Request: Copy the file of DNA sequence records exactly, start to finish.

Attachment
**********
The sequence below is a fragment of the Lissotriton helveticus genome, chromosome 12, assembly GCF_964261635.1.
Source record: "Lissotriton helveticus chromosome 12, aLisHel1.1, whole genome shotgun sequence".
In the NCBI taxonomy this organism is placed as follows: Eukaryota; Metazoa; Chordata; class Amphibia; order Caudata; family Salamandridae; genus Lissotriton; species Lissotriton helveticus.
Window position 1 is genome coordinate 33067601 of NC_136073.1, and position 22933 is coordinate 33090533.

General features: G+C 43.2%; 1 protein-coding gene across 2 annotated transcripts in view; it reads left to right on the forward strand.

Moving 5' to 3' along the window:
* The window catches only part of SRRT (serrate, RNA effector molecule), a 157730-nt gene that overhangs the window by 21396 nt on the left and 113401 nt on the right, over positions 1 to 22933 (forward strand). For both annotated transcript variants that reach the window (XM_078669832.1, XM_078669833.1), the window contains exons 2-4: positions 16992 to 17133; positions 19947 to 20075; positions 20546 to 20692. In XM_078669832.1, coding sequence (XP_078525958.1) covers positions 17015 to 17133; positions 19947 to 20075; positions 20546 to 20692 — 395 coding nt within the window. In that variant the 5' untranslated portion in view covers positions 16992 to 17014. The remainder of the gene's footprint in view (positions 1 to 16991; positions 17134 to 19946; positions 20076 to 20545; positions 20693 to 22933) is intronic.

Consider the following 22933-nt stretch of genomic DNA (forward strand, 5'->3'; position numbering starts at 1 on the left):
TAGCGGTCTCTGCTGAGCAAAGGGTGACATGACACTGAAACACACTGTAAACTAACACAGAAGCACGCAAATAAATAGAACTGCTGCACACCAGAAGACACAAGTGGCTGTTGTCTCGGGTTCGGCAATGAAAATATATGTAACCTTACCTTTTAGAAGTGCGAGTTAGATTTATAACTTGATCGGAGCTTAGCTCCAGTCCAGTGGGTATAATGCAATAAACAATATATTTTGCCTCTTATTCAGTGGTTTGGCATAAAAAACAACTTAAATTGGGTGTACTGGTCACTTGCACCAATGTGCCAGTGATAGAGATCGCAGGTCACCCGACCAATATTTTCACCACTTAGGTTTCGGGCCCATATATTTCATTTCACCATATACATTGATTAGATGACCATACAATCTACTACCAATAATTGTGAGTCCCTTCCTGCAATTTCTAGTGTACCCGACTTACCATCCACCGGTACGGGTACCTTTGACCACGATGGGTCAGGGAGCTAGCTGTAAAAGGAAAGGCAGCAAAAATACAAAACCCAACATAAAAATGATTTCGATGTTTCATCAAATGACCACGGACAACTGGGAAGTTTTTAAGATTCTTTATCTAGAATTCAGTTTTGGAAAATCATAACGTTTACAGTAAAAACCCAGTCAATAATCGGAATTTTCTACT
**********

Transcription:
The sequence below is a fragment of the Lissotriton helveticus genome, chromosome 12, assembly GCF_964261635.1.
Source record: "Lissotriton helveticus chromosome 12, aLisHel1.1, whole genome shotgun sequence".
In the NCBI taxonomy this organism is placed as follows: Eukaryota; Metazoa; Chordata; class Amphibia; order Caudata; family Salamandridae; genus Lissotriton; species Lissotriton helveticus.
Window position 1 is genome coordinate 33067601 of NC_136073.1, and position 22933 is coordinate 33090533.

General features: G+C 43.2%; 1 protein-coding gene across 2 annotated transcripts in view; it reads left to right on the forward strand.

Moving 5' to 3' along the window:
* The window catches only part of SRRT (serrate, RNA effector molecule), a 157730-nt gene that overhangs the window by 21396 nt on the left and 113401 nt on the right, over positions 1 to 22933 (forward strand). For both annotated transcript variants that reach the window (XM_078669832.1, XM_078669833.1), the window contains exons 2-4: positions 16992 to 17133; positions 19947 to 20075; positions 20546 to 20692. In XM_078669832.1, coding sequence (XP_078525958.1) covers positions 17015 to 17133; positions 19947 to 20075; positions 20546 to 20692 — 395 coding nt within the window. In that variant the 5' untranslated portion in view covers positions 16992 to 17014. The remainder of the gene's footprint in view (positions 1 to 16991; positions 17134 to 19946; positions 20076 to 20545; positions 20693 to 22933) is intronic.

Consider the following 22933-nt stretch of genomic DNA (forward strand, 5'->3'; position numbering starts at 1 on the left):
TAGCGGTCTCTGCTGAGCAAAGGGTGACATGACACTGAAACACACTGTAAACTAACACAGAAGCACGCAAATAAATAGAACTGCTGCACACCAGAAGACACAAGTGGCTGTTGTCTCGGGTTCGGCAATGAAAATATATGTAACCTTACCTTTTAGAAGTGCGAGTTAGATTTATAACTTGATCGGAGCTTAGCTCCAGTCCAGTGGGTATAATGCAATAAACAATATATTTTGCCTCTTATTCAGTGGTTTGGCATAAAAAACAACTTAAATTGGGTGTACTGGTCACTTGCACCAATGTGCCAGTGATAGAGATCGCAGGTCACCCGACCAATATTTTCACCACTTAGGTTTCGGGCCCATATATTTCATTTCACCATATACATTGATTAGATGACCATACAATCTACTACCAATAATTGTGAGTCCCTTCCTGCAATTTCTAGTGTACCCGACTTACCATCCACCGGTACGGGTACCTTTGACCACGATGGGTCAGGGAGCTAGCTGTAAAAGGAAAGGCAGCAAAAATACAAAACCCAACATAAAAATGATTTCGATGTTTCATCAAATGACCACGGACAACTGGGAAGTTTTTAAGATTCTTTATCTAGAATTCAGTTTTGGAAAATCATAACGTTTACAGTAAAAACCCAGTCAATAATCGGAATTTTCTACT